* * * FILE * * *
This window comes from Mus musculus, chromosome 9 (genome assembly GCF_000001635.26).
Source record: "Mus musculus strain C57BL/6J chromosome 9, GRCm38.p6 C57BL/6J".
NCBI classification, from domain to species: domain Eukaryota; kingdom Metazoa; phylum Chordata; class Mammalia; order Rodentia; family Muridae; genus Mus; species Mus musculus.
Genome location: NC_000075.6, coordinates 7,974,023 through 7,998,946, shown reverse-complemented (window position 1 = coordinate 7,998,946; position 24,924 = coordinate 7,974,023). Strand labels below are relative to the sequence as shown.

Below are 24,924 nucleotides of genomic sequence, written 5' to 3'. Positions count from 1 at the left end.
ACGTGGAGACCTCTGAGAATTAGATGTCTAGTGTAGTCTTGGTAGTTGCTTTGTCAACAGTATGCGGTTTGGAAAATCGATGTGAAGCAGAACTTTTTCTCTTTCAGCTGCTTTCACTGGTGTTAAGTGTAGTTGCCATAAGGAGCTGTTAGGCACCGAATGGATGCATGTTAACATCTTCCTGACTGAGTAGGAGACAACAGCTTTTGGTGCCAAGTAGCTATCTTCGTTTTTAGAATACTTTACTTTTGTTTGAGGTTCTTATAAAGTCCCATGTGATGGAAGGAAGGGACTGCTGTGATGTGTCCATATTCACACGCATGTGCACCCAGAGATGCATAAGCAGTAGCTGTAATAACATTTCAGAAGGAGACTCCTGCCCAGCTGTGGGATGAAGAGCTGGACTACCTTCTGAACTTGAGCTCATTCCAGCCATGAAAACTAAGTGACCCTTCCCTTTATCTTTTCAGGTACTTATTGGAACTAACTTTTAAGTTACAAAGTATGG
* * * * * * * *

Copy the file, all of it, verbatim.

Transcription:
This window comes from Mus musculus, chromosome 9 (genome assembly GCF_000001635.26).
Source record: "Mus musculus strain C57BL/6J chromosome 9, GRCm38.p6 C57BL/6J".
NCBI classification, from domain to species: domain Eukaryota; kingdom Metazoa; phylum Chordata; class Mammalia; order Rodentia; family Muridae; genus Mus; species Mus musculus.
Genome location: NC_000075.6, coordinates 7,974,023 through 7,998,946, shown reverse-complemented (window position 1 = coordinate 7,998,946; position 24,924 = coordinate 7,974,023). Strand labels below are relative to the sequence as shown.

Below are 24,924 nucleotides of genomic sequence, written 5' to 3'. Positions count from 1 at the left end.
ACGTGGAGACCTCTGAGAATTAGATGTCTAGTGTAGTCTTGGTAGTTGCTTTGTCAACAGTATGCGGTTTGGAAAATCGATGTGAAGCAGAACTTTTTCTCTTTCAGCTGCTTTCACTGGTGTTAAGTGTAGTTGCCATAAGGAGCTGTTAGGCACCGAATGGATGCATGTTAACATCTTCCTGACTGAGTAGGAGACAACAGCTTTTGGTGCCAAGTAGCTATCTTCGTTTTTAGAATACTTTACTTTTGTTTGAGGTTCTTATAAAGTCCCATGTGATGGAAGGAAGGGACTGCTGTGATGTGTCCATATTCACACGCATGTGCACCCAGAGATGCATAAGCAGTAGCTGTAATAACATTTCAGAAGGAGACTCCTGCCCAGCTGTGGGATGAAGAGCTGGACTACCTTCTGAACTTGAGCTCATTCCAGCCATGAAAACTAAGTGACCCTTCCCTTTATCTTTTCAGGTACTTATTGGAACTAACTTTTAAGTTACAAAGTATGG